Saturday, October 6, 2012

Licensed Pushers

The opiates that killed Jaclyn Kinkade were not trafficked by the Mexican or Colombian drug cartels. They were prescribed by duly licensed professionals, distributed by duly licensed pharmacies and produced by reputable pharmaceutical manufacturers.

In some cases, I believe, the expense was covered by health insurance. We’re a compassionate people, after all.

One sees the value in the libertarian position that narcotics should be legalized, but, truth be told, they already are.

The Wall Street Journal reports this morning on the epidemic abuse of prescription drugs, most especially painkillers:

The U.S. spends around $15 billion a year fighting illegal drugs, often on foreign soil. But America's deadliest drug epidemic begins and ends at home. More than 15,000 Americans now die annually after overdosing on prescription painkillers called opioids, according to the Centers for Disease Control and Prevention—more than from heroin, cocaine and all other illegal drugs combined.

Rising opioid abuse means that drug overdoses are now the single largest cause of accidental death in America. They surpassed traffic accidents in 2009, the most recent CDC data available.

Paradoxically, the legality of prescription painkillers makes their abuse harder to tackle. There is no Pablo Escobar to capture or kill. Authorities must contend with an influential lobby of industry representatives and doctors who argue against more restrictions, saying they would harm legitimate patients. And lawmakers have been reluctant to have the federal government track Americans' prescriptions, leaving states to piece together a patchy, fragmented response.

The problem does not just involve painkillers. Who can forget Barbara Gordon’s memoir of her Valium addiction: I’m Dancing As Fast As I Can.

And then there was Elizabeth Wurtzel’s story of her Ritalin addiction: More, Now, Again: A Memoir of Addiction.

When it comes to painkillers the authorities are on the case. They have been prosecuting many of Kinkade’s licensed pushers.

One doubts that very many physicians have been held to account for overprescribing Valium.

For her part Wurtzel did not, as I recollect, have any especially negative feelings toward the physician who kept writing her prescriptions, often without seeing her in person.

Most internists refuse to prescribe painkillers except in extreme cases. Another class of physicians, specializing in pain management is clearly more expert and, the Journal article suggests, less scrupulous.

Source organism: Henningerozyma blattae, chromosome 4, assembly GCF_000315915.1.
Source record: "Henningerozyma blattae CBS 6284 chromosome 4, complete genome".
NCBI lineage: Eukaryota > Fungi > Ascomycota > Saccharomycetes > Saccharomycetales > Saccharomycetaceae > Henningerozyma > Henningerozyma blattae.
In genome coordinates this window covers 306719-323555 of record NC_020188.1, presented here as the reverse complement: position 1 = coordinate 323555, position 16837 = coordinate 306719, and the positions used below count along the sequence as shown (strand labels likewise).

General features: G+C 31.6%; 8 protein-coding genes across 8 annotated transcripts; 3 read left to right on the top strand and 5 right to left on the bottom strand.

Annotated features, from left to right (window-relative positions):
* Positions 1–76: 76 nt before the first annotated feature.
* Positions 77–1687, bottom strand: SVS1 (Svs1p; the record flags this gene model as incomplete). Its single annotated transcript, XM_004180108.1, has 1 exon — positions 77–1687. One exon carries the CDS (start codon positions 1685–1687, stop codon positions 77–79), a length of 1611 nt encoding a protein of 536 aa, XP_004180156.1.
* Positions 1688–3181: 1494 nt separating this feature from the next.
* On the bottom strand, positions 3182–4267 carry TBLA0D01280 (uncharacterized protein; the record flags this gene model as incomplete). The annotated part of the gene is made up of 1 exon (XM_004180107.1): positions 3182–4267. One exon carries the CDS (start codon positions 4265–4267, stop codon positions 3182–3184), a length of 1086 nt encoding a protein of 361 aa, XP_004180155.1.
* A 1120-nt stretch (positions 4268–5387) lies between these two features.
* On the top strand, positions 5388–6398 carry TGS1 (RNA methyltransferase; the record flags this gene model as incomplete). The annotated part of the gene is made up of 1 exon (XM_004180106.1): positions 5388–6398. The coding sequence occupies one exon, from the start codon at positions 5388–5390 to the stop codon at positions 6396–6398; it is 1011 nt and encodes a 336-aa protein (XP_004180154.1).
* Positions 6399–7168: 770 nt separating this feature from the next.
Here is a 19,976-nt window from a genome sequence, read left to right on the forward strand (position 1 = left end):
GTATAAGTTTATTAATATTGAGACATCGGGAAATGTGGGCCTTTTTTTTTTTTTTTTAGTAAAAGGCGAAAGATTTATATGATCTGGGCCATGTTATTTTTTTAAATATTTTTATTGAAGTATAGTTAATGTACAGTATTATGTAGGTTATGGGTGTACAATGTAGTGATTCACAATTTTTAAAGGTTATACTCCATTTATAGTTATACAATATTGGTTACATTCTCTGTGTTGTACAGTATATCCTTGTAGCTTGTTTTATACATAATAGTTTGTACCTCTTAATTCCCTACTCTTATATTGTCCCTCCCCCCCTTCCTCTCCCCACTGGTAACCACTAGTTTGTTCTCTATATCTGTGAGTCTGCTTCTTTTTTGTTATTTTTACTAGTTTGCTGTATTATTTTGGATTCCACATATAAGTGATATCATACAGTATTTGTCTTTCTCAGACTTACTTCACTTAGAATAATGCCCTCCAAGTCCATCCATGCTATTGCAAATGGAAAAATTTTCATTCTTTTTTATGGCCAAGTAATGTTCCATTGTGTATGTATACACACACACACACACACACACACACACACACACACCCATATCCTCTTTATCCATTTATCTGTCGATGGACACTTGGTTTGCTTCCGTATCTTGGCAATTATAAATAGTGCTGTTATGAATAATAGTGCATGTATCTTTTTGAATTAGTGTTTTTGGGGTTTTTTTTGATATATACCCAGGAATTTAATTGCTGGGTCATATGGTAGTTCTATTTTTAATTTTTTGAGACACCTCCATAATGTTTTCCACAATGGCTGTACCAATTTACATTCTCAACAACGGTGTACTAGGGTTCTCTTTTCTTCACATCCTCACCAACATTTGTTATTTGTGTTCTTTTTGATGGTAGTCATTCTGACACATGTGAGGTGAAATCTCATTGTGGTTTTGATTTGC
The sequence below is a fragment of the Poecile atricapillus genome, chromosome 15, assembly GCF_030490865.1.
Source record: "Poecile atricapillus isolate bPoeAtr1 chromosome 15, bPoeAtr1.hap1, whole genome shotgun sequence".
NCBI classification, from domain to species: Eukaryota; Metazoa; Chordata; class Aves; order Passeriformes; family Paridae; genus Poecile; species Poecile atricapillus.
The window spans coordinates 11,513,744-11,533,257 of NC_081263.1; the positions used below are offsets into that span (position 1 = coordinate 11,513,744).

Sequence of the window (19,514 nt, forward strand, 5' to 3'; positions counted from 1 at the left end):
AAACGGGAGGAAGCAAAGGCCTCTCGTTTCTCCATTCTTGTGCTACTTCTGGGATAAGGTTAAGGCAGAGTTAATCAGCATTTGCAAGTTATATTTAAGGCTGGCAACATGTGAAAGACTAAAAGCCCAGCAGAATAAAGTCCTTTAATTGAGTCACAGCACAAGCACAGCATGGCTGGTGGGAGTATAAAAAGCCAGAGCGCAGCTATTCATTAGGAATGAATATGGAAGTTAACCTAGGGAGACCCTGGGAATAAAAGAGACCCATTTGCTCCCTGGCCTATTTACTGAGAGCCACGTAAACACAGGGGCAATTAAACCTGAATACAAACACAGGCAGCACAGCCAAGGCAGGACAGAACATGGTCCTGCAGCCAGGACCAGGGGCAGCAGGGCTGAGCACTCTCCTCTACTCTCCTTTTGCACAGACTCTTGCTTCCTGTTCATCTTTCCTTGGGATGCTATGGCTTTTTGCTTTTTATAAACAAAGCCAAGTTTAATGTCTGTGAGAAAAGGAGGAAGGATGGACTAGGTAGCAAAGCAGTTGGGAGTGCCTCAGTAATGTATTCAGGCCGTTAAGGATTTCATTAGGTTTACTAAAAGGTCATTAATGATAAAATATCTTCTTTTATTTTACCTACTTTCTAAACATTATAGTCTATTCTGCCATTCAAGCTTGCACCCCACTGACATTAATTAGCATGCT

Gordon got her Valium from a psychiatrist. Wurtzel got her Ritalin from a psychiatrist.

One appreciates the difficulties that a physician faces. When a Jaclyn Kinkade insists that she is suffering from severe back pain, even when tests show that nothing wrong with her back, what is a physician to do?

Addicts are very persuasive. They are exceptionally good liars. Unless a physician has superhuman perceptual powers, he will have a great deal of difficult telling the difference between a drug addict and someone who is really in pain.

Then again, drug addicts are often in pain. They can be in pain from withdrawal; they might even be suffering psychological pain.

Jaclyn Kinkade was also prescribed psychotropic medication.

People who are depressed often report that they are in agony. Theirs is mental anguish. It is more difficult to treat and to understand than physical pain.

Also, when physicians hand out opioid medications, patients might conclude that taking them is safe. A physician writing a prescription validates the act of taking drugs. It removes the stigma, removes the sin and makes it a part of normal everyday life.

And then there is the culture. Our culture holds it as an article of faith that there is a pill for whatever that ails you. We live in a culture that has a pill for every pain, whether physical or mental.

As a nation we are suffering from what they used to call the sin of sloth.

Sometimes we call it leisure; sometimes we call it laziness.  We believe that we have a god-given right to benefit the most from from the least effort.

If a patient suffering from depression is given a choice between managing his condition by engaging in regular aerobic exercise or else by taking a pill, which one will he choose?

If he takes a pill and it works for a while, he will come to believe that his problems are biochemical and there is nothing he can do beyond taking pills.

If the pills cease to work there are always other pills…

1 comment:

Kath said...

I have been prescribed narcotic pain meds from time to time. I cannot take any aspirin related medicine.
I am generally healthy but have suffered from painful maladies such as hip bursitis and kidney stones. Believe me, the narcotic pain meds were a welcome relief.
I have never come close to addiction.
The bursitis is now gone thanks to natural healing methods. Maybe because I am proactive and look for alternative remedies, I've been protected from addiction. My father was an alcoholic so I am very aware of the dangers.
Patients are trained by the medical establishment to take pills without ever finding the cause of their illness. The symptoms are at best managed but the patient is not cured.